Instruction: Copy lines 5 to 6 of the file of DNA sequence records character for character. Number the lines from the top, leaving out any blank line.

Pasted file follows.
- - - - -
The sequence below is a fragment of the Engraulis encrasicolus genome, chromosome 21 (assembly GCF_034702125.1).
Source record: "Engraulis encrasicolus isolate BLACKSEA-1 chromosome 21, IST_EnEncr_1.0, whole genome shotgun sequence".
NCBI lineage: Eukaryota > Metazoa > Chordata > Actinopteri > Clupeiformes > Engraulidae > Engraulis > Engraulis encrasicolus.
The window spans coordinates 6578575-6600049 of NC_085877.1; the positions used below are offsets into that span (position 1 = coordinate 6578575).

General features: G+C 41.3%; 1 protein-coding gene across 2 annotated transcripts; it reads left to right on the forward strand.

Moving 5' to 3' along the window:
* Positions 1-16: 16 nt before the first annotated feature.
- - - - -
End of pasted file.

General features: G+C 41.3%; 1 protein-coding gene across 2 annotated transcripts; it reads left to right on the forward strand.

Moving 5' to 3' along the window: